The Volsces are in arms.

    MARCIUS
    They have a leader,
    Tullus Aufidius, that will put you to 't.
    I sin in envying his nobility,
    And were I any thing but what I am,
    I would wish me only he.

    COMINIUS
    You have fought together.

    MARCIUS
    Were half to half the world by the ears and he.
    Upon my party, I'ld revolt to make
    Only my wars with him: he is a lion
    That I am proud to hunt.

    First Senator
    Then, worthy Marcius,
    Attend upon Cominius to these wars.

    COMINIUS
    It is your former promise.

    MARCIUS
    Sir, it is;
    And I am constant. Titus Lartius, thou
    Shalt see me once more strike at Tullus' face.
    What, art thou stiff? stand'st out?

    TITUS
    No, Caius Marcius;
    I'll lean upon one crutch and fight with t'other,
    Ere stay behind this business.

    MENENIUS
    O, true-bred!

    First Senator
    Your company to the Capitol; where, I know,
    Our greatest friends attend us.

    TITUS
    [To COMINIUS] Lead you on.

    To MARCIUS

    Right worthy you priority.

    COMINIUS
    Noble Marcius!

    First Senator
    [To the Citizens] Hence to your homes; be gone!

    MARCIUS
    Nay, let them follow:
    The Volsces have much corn; take these rats thither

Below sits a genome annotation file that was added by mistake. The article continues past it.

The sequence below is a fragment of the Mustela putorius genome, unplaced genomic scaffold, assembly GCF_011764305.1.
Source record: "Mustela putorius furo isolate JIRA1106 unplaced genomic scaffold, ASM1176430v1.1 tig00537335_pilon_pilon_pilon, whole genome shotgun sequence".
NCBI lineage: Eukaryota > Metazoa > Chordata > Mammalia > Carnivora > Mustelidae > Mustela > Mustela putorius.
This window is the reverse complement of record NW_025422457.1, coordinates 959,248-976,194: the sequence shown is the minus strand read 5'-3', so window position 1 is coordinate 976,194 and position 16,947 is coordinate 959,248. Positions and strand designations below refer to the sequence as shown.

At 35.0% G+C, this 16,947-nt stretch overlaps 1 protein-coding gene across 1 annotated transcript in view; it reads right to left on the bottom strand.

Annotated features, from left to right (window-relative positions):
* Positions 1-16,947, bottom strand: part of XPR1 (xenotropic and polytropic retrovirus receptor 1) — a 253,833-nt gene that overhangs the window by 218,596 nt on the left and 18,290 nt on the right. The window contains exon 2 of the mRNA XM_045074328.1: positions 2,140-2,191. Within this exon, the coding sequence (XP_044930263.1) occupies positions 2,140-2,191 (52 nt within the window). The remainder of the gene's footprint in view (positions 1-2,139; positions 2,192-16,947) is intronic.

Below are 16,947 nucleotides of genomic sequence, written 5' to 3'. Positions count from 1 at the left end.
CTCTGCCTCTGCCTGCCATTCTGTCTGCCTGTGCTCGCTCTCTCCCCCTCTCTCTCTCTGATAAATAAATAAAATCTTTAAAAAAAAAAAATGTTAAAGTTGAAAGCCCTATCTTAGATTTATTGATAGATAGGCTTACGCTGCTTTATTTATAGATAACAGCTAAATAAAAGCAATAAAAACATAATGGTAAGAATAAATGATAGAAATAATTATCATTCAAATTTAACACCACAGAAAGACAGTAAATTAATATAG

To gnaw their garners. Worshipful mutiners,
    Your valour puts well forth: pray, follow.

    Citizens steal away. Exeunt all but SICINIUS and BRUTUS

    SICINIUS
    Was ever man so proud as is this Marcius?

    BRUTUS
    He has no equal.

    SICINIUS
    When we were chosen tribunes for the people,--

    BRUTUS
    Mark'd you his lip and eyes?

    SICINIUS
    Nay. but his taunts.

    BRUTUS
    Being moved, he will not spare to gird the gods.

    SICINIUS
    Be-mock the modest moon.

    BRUTUS
    The present wars devour him: he is grown
    Too proud to be so valiant.

    SICINIUS
    Such a nature,
    Tickled with good success, disdains the shadow
    Which he treads on at noon: but I do wonder
    His insolence can brook to be commanded
    Under Cominius.

    BRUTUS
    Fame, at the which he aims,
    In whom already he's well graced, can not
    Better be held nor more attain'd than by
    A place below the first: for what miscarries
    Shall be the general's fault, though he perform
    To the utmost of a man, and giddy censure
    Will then cry out of Marcius 'O if he
    Had borne the business!'

    SICINIUS
    Besides, if things go well,
    Opinion that so sticks on Marcius shall
    Of his demerits rob Cominius.

    BRUTUS
    Come:
    Half all Cominius' honours are to Marcius.
    Though Marcius earned them not, and all his faults
    To Marcius shall be honours, though indeed
    In aught he merit not.

    SICINIUS
    Let's hence, and hear
    How the dispatch is made, and in what fashion,
    More than his singularity, he goes
    Upon this present action.

    BRUTUS
    Lets along.

    Exeunt
    Next Chapter
    Chapter 1